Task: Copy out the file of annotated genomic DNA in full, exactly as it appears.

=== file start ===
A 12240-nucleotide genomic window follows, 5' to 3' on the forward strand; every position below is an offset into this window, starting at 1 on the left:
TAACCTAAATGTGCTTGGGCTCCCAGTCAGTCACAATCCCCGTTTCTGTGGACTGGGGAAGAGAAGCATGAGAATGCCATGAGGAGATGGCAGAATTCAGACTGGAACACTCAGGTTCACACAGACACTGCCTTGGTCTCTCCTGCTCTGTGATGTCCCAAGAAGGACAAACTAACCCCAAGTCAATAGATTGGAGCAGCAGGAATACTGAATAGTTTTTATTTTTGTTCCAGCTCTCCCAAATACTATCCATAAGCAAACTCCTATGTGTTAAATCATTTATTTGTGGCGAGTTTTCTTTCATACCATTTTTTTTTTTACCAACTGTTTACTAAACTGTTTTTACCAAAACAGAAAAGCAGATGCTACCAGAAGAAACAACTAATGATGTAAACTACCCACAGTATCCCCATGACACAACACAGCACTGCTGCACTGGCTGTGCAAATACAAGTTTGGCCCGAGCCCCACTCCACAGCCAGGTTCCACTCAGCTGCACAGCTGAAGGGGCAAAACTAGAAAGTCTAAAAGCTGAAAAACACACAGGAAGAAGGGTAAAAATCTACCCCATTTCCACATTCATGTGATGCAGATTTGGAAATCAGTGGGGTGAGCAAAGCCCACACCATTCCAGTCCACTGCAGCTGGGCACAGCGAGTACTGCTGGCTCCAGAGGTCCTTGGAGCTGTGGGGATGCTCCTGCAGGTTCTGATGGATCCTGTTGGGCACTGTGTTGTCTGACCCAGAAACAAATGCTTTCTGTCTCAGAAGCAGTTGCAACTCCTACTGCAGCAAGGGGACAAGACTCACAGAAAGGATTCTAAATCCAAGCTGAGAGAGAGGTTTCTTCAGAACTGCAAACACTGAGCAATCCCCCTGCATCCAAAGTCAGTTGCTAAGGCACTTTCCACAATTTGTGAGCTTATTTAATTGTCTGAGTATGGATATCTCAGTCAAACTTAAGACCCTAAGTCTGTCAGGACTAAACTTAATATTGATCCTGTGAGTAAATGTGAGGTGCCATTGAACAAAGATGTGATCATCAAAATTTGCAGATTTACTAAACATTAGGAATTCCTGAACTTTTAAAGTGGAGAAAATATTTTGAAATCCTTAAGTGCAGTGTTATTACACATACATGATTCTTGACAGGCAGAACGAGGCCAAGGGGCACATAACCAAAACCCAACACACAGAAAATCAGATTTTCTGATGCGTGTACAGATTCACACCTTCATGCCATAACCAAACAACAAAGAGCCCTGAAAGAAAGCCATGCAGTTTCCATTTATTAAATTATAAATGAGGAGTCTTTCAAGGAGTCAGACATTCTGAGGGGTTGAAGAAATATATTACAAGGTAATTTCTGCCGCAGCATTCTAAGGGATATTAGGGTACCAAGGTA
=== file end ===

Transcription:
A 12240-nucleotide genomic window follows, 5' to 3' on the forward strand; every position below is an offset into this window, starting at 1 on the left:
TAACCTAAATGTGCTTGGGCTCCCAGTCAGTCACAATCCCCGTTTCTGTGGACTGGGGAAGAGAAGCATGAGAATGCCATGAGGAGATGGCAGAATTCAGACTGGAACACTCAGGTTCACACAGACACTGCCTTGGTCTCTCCTGCTCTGTGATGTCCCAAGAAGGACAAACTAACCCCAAGTCAATAGATTGGAGCAGCAGGAATACTGAATAGTTTTTATTTTTGTTCCAGCTCTCCCAAATACTATCCATAAGCAAACTCCTATGTGTTAAATCATTTATTTGTGGCGAGTTTTCTTTCATACCATTTTTTTTTTTACCAACTGTTTACTAAACTGTTTTTACCAAAACAGAAAAGCAGATGCTACCAGAAGAAACAACTAATGATGTAAACTACCCACAGTATCCCCATGACACAACACAGCACTGCTGCACTGGCTGTGCAAATACAAGTTTGGCCCGAGCCCCACTCCACAGCCAGGTTCCACTCAGCTGCACAGCTGAAGGGGCAAAACTAGAAAGTCTAAAAGCTGAAAAACACACAGGAAGAAGGGTAAAAATCTACCCCATTTCCACATTCATGTGATGCAGATTTGGAAATCAGTGGGGTGAGCAAAGCCCACACCATTCCAGTCCACTGCAGCTGGGCACAGCGAGTACTGCTGGCTCCAGAGGTCCTTGGAGCTGTGGGGATGCTCCTGCAGGTTCTGATGGATCCTGTTGGGCACTGTGTTGTCTGACCCAGAAACAAATGCTTTCTGTCTCAGAAGCAGTTGCAACTCCTACTGCAGCAAGGGGACAAGACTCACAGAAAGGATTCTAAATCCAAGCTGAGAGAGAGGTTTCTTCAGAACTGCAAACACTGAGCAATCCCCCTGCATCCAAAGTCAGTTGCTAAGGCACTTTCCACAATTTGTGAGCTTATTTAATTGTCTGAGTATGGATATCTCAGTCAAACTTAAGACCCTAAGTCTGTCAGGACTAAACTTAATATTGATCCTGTGAGTAAATGTGAGGTGCCATTGAACAAAGATGTGATCATCAAAATTTGCAGATTTACTAAACATTAGGAATTCCTGAACTTTTAAAGTGGAGAAAATATTTTGAAATCCTTAAGTGCAGTGTTATTACACATACATGATTCTTGACAGGCAGAACGAGGCCAAGGGGCACATAACCAAAACCCAACACACAGAAAATCAGATTTTCTGATGCGTGTACAGATTCACACCTTCATGCCATAACCAAACAACAAAGAGCCCTGAAAGAAAGCCATGCAGTTTCCATTTATTAAATTATAAATGAGGAGTCTTTCAAGGAGTCAGACATTCTGAGGGGTTGAAGAAATATATTACAAGGTAATTTCTGCCGCAGCATTCTAAGGGATATTAGGGTACCAAGGTA